While Swallow shares a car with his wife, she uses it during the week to get to work. When he first began attending classes at UFV, he was living in the Clearbrook area and found himself fortunate to be living along the No. 3 GoLine. But when it came time to move from there, Swallow chose an apartment with busing to school in mind.
“When I moved, I knew I had to be on the No. 3 line.”
That’s exactly the decision urban planners want a transit system to influence.
However, the Abbotsford system has challenges that make Swallow’s foregoing of a vehicle the exception to the rule.
The easiest of those issues to fix are probably the most common complaints – late buses, or buses that don’t show up at all; a cumbersome website; and infrequent buses that make scheduling difficult.
Matt Boyd of BC Transit said there are plans to start rolling out such “quick fixes” this year to improve general service based on a recently completed review of the system. A report on those efficiencies is slated to come to Abbotsford and Mission’s Joint Shared Services Committee in April.
“There are some existing on-time performance issues,” he said. “Priority number one … is to make sure we’re delivering the service that’s scheduled.”
Those changes to routes could come online in September, and it’s hoped they will improve the reliability of the system for users. Larger proposed changes, including moving the main bus exchange downtown, could take a couple more years.
Getting more people trying out the system in the first place though, is a much greater challenge. According to Abbotsford Mayor Henry Braun, it may require rethinking both the concept of municipal transit and the way the city undertakes development.
Braun hears about the empty buses, but he’s also quick to point out the popularity of certain routes – although he said some people don’t believe him when he tells a story about having to stand on an Abbotsford bus because all the seats were taken.
Braun would like to see the system focus on the well-travelled transit corridors like South Fraser Way between HighStreet and downtown, Clearbrook between downtown and UFV, and George Ferguson Way and Marshall and McCallum roads. He envisions smaller buses running into outlying residential developments.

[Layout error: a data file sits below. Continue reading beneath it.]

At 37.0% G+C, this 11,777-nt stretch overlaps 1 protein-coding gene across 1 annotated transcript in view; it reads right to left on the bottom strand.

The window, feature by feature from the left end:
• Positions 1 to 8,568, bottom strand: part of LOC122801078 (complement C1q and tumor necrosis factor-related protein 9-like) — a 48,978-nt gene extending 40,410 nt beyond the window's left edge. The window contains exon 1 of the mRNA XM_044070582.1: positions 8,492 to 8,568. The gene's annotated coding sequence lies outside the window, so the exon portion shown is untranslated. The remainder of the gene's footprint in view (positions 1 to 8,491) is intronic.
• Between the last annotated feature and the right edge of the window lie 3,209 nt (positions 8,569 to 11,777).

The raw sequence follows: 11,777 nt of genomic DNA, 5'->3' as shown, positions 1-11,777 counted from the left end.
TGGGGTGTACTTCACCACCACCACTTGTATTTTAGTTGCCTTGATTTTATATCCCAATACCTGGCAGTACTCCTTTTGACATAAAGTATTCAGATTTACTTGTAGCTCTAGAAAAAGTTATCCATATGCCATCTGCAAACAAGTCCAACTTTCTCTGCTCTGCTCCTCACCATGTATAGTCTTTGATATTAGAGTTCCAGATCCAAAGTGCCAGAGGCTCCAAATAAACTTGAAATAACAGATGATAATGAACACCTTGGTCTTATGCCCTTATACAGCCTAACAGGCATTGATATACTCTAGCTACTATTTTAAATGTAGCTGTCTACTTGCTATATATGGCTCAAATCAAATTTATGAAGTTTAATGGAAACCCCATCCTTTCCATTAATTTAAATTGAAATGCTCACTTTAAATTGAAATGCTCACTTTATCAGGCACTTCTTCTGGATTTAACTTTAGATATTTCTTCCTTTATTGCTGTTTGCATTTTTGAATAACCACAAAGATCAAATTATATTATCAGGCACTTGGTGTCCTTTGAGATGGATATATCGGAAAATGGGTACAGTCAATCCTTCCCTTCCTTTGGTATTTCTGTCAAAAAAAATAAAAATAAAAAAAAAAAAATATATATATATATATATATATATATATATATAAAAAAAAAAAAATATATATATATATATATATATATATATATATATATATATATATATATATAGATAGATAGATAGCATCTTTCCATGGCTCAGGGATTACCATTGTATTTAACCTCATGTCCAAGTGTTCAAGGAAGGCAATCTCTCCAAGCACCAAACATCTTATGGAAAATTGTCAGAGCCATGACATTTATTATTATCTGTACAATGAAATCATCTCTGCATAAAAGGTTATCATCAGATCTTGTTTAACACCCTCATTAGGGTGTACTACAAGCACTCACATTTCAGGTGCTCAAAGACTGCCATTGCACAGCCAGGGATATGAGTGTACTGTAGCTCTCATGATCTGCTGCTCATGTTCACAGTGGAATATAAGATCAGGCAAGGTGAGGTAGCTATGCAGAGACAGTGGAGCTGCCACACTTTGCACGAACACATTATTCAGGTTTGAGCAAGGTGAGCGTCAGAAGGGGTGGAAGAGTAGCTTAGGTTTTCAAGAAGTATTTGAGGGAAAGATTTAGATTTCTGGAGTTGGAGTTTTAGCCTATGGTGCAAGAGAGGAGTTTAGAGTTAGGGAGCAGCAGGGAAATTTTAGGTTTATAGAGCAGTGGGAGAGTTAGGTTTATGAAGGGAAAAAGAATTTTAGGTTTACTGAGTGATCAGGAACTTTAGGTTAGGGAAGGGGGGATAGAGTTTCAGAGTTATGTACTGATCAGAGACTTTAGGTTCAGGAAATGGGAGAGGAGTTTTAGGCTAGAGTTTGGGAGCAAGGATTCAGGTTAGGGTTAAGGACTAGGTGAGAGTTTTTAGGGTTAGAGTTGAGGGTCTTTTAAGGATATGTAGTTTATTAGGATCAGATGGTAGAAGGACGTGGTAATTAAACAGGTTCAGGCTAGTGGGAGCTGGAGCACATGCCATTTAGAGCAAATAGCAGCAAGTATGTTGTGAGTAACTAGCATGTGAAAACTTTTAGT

“We need to … provide a much better level of service to our citizens in our urban core.”
That strategy is to essentially favour good transit in the city’s densest areas over mediocre coverage for the entire city. And while it could address some of the concerns raised by commuters like Swallow, Braun knows it might also anger the relatively few bus users who live in outlying areas.
BC Transit’s planned changes were conceived under the auspices of “budget neutral planning” – in other words, no funding increases. Braun thinks more investment is needed, suggesting an additional $500,000 per year would be reasonable.
But changes go beyond even that, to a re-thinking of Abbotsford’s development and future growth, Braun said.
“We need to plan a city that takes [transit] into account,” he said.
Braun said that means increasing density in the city’s core and sometimes foregoing “hopscotch” development in outlying areas.
Building denser neighbourhoods can help generate ridership for better transit system, which can in turn draw more people to live in Abbotsford’s core.
“We have to densify this city so we have a livable and accessible core for people who don’t want to own a car,” he continued. “We just can’t sustain what we have been doing.”